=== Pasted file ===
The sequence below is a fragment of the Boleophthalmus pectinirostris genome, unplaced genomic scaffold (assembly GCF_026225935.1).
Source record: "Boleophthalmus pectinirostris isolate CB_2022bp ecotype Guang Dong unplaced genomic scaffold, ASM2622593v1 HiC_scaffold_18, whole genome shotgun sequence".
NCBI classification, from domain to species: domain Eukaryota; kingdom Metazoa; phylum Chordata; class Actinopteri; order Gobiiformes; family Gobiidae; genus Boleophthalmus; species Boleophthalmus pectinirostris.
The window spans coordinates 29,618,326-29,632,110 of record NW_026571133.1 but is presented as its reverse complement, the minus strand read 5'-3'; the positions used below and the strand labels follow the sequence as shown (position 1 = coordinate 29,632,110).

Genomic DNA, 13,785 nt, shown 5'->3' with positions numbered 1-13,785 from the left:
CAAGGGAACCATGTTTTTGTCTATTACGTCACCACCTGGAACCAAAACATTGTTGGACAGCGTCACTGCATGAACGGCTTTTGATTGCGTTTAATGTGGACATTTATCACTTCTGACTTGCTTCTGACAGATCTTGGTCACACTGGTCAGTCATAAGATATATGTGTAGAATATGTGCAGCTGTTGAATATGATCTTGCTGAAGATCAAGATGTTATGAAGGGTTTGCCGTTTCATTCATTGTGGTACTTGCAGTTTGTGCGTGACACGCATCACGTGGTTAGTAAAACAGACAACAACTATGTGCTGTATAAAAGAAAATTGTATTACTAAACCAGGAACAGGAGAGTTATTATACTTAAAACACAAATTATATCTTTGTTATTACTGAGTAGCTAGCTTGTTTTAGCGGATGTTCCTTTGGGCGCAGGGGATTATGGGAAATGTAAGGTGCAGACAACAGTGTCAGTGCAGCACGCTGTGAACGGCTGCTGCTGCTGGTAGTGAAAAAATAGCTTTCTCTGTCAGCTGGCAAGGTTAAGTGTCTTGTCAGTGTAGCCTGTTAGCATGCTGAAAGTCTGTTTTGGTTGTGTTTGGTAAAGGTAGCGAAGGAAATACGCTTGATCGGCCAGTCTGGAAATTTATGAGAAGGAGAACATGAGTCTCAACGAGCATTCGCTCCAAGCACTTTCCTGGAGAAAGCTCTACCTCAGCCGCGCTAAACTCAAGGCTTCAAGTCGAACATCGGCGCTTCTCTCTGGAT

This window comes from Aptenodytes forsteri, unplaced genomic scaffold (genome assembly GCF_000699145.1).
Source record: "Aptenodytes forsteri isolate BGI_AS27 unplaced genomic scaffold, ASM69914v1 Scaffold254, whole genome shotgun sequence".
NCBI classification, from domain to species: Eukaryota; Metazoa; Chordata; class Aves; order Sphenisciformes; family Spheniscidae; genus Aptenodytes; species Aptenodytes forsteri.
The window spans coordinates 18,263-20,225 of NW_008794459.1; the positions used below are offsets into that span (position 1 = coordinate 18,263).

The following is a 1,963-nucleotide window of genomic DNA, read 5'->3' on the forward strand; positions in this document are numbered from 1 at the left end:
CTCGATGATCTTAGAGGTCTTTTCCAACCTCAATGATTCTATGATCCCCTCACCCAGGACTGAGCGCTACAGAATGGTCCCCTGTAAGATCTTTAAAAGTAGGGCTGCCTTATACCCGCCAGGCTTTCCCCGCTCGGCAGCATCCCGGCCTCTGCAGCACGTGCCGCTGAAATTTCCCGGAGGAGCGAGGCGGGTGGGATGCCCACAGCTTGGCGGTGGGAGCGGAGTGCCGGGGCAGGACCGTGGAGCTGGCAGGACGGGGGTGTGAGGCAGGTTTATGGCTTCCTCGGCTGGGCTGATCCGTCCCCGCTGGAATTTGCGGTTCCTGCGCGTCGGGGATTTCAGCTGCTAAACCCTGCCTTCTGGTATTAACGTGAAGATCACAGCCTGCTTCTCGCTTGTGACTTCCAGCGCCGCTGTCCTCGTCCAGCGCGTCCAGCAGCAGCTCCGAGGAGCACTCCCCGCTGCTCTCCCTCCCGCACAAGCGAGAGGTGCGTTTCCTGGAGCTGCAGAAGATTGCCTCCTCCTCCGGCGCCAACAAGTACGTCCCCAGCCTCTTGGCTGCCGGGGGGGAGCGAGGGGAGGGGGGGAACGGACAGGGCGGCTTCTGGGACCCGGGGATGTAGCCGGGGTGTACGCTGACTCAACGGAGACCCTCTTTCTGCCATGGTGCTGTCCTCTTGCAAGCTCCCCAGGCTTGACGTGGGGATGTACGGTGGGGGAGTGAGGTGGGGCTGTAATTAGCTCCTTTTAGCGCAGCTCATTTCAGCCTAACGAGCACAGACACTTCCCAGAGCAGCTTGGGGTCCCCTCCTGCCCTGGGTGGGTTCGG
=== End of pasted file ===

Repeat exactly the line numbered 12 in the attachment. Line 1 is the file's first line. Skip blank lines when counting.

CTCGATGATCTTAGAGGTCTTTTCCAACCTCAATGATTCTATGATCCCCTCACCCAGGACTGAGCGCTACAGAATGGTCCCCTGTAAGATCTTTAAAAGTAGGGCTGCCTTATACCCGCCAGGCTTTCCCCGCTCGGCAGCATCCCGGCCTCTGCAGCACGTGCCGCTGAAATTTCCCGGAGGAGCGAGGCGGGTGGGATGCCCACAGCTTGGCGGTGGGAGCGGAGTGCCGGGGCAGGACCGTGGAGCTGGCAGGACGGGGGTGTGAGGCAGGTTTATGGCTTCCTCGGCTGGGCTGATCCGTCCCCGCTGGAATTTGCGGTTCCTGCGCGTCGGGGATTTCAGCTGCTAAACCCTGCCTTCTGGTATTAACGTGAAGATCACAGCCTGCTTCTCGCTTGTGACTTCCAGCGCCGCTGTCCTCGTCCAGCGCGTCCAGCAGCAGCTCCGAGGAGCACTCCCCGCTGCTCTCCCTCCCGCACAAGCGAGAGGTGCGTTTCCTGGAGCTGCAGAAGATTGCCTCCTCCTCCGGCGCCAACAAGTACGTCCCCAGCCTCTTGGCTGCCGGGGGGGAGCGAGGGGAGGGGGGGAACGGACAGGGCGGCTTCTGGGACCCGGGGATGTAGCCGGGGTGTACGCTGACTCAACGGAGACCCTCTTTCTGCCATGGTGCTGTCCTCTTGCAAGCTCCCCAGGCTTGACGTGGGGATGTACGGTGGGGGAGTGAGGTGGGGCTGTAATTAGCTCCTTTTAGCGCAGCTCATTTCAGCCTAACGAGCACAGACACTTCCCAGAGCAGCTTGGGGTCCCCTCCTGCCCTGGGTGGGTTCGG